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A Discussion with Marshall Brown: "Collage Is…Collage Ain’t" (via Zoom)

Monday, October 26, 2020
12:00 pm – 1:00 pm

Working through the intertwined histories of art, architecture, and photography, Marshall Brown’s collages create new connections, associations, and meanings among disparate architectural and photographic sources. This talk focuses on collage making as a transgressive medium that embraces multiple histories, formal impurities, and uncertain visions for the future.

Marshall Brown is an architect, artist, and director of the Princeton Urban Imagination Center.

Ticket Cost:
Virtual Experience via Zoom: FREE

Art Matters Lecture - Race, Society, and Identity in 19th-century Mexican Costumbrismo with Mey-Yen Moriuchi (via Zoom)

Thursday, November 5, 2020
3:00 pm – 4:00 pm

Mey-Yen Moriuchi
Associate Professor of Art, La Salle University

Costumbrismo, a genre that took hold in Spain and Latin America, manifested itself through the visual and literary arts and sought to capture the customs, costumes, and traditions of everyday people and everyday life. In Mexico, it garnered particular momentum and prominence as the nation’s leaders tried to stabilize the country both politically and economically. Costumbrista artists desired to capture the corporeal physicality and presence of the Mexican people through their emphasis on naturalistic depiction and attention to detail. They created personal, constructed portrayals of Mexican life that were often romanticized and politicized. Ultimately, costumbrismo created a propagandistic, subjective language of representation that evaluated, critiqued, and celebrated 19th-century Mexican culture and traditions.

credit: José Agustín Arrieta, La Sorpreza (detail), 1850. Oil on canvas. Museo Nacional de Historia, INAH, Mexico City.

Ticket Cost:
Virtual Experience via Zoom: FREE

Artificial Intelligence and Art: The Case of Harold Cohen with Justin Underhill (via Zoom)

Tuesday, December 1, 2020
4:00 pm – 5:00 pm

This talk explores the work of Harold Cohen (1928 – 2016), a pioneer of art made by artificial intelligence. Cohen taught for decades at UC San Diego and wrote the art-making computer program AARON in the 1970s.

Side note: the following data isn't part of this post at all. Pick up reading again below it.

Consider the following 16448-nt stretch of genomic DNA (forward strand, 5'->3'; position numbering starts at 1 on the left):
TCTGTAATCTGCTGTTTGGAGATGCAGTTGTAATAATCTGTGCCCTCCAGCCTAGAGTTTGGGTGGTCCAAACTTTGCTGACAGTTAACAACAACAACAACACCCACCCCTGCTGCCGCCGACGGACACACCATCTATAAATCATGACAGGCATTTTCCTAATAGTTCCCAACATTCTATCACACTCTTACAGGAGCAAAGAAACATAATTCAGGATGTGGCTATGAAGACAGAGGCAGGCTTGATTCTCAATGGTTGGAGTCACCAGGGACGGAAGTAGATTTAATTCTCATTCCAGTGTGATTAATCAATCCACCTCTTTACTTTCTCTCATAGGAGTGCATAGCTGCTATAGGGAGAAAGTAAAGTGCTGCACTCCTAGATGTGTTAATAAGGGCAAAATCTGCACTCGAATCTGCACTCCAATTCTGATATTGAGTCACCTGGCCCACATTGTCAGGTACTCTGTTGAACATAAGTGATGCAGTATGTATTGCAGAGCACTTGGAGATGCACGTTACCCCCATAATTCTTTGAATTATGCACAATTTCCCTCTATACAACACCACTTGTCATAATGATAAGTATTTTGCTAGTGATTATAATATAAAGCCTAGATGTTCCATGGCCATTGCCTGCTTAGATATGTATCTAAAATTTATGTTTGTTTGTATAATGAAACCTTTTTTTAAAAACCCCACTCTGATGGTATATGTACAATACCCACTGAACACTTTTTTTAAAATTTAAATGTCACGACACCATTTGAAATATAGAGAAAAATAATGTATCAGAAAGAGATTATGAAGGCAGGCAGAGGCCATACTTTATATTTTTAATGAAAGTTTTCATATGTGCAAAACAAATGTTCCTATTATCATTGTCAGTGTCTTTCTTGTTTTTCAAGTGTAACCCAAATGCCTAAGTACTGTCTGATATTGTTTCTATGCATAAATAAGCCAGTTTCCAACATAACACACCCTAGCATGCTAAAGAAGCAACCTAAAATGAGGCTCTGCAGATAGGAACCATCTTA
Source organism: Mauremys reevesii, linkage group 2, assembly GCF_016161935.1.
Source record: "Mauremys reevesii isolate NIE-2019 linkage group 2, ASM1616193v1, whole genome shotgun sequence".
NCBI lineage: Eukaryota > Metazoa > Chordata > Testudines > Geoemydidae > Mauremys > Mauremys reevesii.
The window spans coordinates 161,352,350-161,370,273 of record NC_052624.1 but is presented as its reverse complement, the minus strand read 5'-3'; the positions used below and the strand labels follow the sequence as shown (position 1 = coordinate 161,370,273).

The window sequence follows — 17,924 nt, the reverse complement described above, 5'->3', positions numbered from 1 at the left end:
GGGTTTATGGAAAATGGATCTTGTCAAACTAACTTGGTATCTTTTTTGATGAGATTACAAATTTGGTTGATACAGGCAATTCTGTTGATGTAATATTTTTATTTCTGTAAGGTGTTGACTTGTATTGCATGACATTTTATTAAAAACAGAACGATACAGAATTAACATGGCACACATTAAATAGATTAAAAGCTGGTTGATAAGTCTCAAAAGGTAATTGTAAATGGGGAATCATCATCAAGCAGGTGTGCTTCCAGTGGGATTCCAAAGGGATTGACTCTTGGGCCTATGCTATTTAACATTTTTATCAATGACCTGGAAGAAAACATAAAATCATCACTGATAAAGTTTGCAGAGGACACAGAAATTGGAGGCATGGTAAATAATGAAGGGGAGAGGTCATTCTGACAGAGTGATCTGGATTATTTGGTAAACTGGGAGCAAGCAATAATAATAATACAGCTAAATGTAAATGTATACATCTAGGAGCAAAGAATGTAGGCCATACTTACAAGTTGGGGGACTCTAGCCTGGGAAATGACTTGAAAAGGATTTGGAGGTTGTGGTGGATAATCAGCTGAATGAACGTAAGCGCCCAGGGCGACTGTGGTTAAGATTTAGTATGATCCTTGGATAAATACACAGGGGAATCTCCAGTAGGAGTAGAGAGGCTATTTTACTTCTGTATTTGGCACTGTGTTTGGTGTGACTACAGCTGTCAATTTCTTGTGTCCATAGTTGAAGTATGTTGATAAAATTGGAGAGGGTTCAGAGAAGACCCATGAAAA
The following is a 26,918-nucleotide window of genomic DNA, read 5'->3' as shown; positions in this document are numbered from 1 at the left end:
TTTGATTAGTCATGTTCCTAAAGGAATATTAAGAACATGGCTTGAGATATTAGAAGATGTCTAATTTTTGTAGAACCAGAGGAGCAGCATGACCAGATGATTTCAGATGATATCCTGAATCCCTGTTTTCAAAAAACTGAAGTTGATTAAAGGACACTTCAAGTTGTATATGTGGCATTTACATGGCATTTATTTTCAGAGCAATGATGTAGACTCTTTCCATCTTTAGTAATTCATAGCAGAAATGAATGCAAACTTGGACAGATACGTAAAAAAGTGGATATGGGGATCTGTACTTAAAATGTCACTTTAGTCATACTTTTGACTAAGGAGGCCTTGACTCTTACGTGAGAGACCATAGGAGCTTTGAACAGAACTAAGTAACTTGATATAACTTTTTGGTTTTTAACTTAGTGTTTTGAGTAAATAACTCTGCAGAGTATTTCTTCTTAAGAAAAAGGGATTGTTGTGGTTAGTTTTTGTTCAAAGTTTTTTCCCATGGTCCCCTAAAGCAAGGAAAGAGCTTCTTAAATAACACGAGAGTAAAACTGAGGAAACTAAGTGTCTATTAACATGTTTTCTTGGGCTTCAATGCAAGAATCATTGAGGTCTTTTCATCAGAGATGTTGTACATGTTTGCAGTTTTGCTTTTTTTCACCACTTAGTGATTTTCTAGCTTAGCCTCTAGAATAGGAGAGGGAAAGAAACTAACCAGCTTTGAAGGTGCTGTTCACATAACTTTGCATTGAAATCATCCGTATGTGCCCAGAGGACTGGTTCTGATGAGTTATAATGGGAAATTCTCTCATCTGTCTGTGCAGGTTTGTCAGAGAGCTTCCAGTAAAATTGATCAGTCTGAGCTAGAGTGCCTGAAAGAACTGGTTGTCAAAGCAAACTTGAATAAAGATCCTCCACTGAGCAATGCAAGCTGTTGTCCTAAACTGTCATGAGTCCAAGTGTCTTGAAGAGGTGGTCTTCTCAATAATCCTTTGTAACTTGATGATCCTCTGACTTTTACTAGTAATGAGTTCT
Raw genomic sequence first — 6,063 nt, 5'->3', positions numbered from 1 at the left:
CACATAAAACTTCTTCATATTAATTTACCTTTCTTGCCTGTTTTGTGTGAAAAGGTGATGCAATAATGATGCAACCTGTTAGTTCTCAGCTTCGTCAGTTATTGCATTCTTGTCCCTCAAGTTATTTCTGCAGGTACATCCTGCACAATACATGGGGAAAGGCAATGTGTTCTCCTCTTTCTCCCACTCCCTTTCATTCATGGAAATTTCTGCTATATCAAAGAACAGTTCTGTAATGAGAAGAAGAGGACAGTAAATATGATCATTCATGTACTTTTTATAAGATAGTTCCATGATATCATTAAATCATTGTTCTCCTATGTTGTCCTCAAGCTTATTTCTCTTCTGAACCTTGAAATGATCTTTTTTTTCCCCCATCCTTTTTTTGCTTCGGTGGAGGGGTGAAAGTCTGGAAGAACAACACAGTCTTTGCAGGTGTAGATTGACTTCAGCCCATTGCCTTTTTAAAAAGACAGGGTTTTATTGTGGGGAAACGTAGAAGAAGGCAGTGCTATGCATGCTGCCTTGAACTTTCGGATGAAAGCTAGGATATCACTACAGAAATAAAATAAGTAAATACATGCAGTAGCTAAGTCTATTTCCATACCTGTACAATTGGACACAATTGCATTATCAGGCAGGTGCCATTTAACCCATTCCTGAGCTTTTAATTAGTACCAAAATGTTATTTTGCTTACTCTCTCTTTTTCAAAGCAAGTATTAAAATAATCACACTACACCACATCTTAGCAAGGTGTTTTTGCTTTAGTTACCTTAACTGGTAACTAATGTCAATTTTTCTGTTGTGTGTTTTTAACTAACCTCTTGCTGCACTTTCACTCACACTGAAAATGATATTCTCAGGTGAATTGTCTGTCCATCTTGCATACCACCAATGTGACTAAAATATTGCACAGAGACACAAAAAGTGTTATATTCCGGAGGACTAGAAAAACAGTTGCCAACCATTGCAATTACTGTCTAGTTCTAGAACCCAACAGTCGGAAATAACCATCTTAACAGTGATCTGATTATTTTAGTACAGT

Justin Underhill, Ph.D., runs the Visualization Lab for Digital Art History at UC Berkeley and co-edits the International Journal for Digital Art History. He has published on topics ranging from Leonardo's Last Supper to Aztec architecture.

Ticket Cost:
Virtual Experience via Zoom: FREE

Art Matters Lecture - "What Matters is Boldness": Mexican Modernism in Context with Mark Castro (via Zoom)

Thursday, December 3, 2020
3:00 pm – 4:00 pm

Mark Castro
Jorge Baldor Curator of Latin American Art, Dallas Museum of Art

In the aftermath of Mexico’s violent civil war from 1910 to 1920, artists played a vital role in the construction of a new national identity. The works of the famous mural painters José Clemente Orozco, Diego Rivera, and David Alfaro Siqueiros epitomized this transformation, capturing scenes from Mexico’s past, present, and an imagined future. Although of critical importance, these monumental works represent one facet of the rich history of Mexican modern art. This talk offers a glimpse of the complex history of innovation and debate that shaped Mexican art and in turn influenced modern art across the globe.

credit: David Alfaro Siqueiros, La colina de los muertos (detail), 1944. Duco on board. SBMA, Gift of Mrs. MacKinley Hel, 1969.35.51. © David Alfaro Siqueiros / Artists Rights Society (ARS), New York/SOMAAP, Mexico City.

Ticket Cost:
Virtual Experience via Zoom: FREE

Kwame S. Brathwaite in Conversation (via Zoom)

Sunday, December 13, 2020
11:00 am – 12:00 pm

Kwame S. Brathwaite
Archive Director, The Kwame Brathwaite Archive

Kwame S. Brathwaite speaks with Charles Wylie, SBMA Curator of Photography and New Media, about the groundbreaking and enduringly relevant art of his father, the renowned photographer Kwame Brathwaite. With family and friends, Kwame Brathwaite created an irrepressible multi-faceted cultural movement in 1950s and 60s Harlem from which arose the affirmative personal and political statement, “Black is Beautiful.” Inspired by ideas of Pan-Africanism and attuned to the newly-derived central role of mass media in contemporary society, Brathwaite forged a new visual and cultural identity for African Americans via photography, fashion, and performance whose influence is still being felt. In an ongoing initiative, in 2018 the Santa Barbara Museum of Art acquired the first of its five photographs by Kwame Brathwaite, a selection of which will be on view at SBMA in the coming months.

credit: Kwame Brathwaite, Untitled (Self-Portrait) (detail). 1964, printed 2018. Archival pigment print, ed. 2/5. SBMA, Museum purchase with funds provided by PhotoFutures. © Kwame Brathwaite

Ticket Cost:
Virtual Experience via Zoom: FREE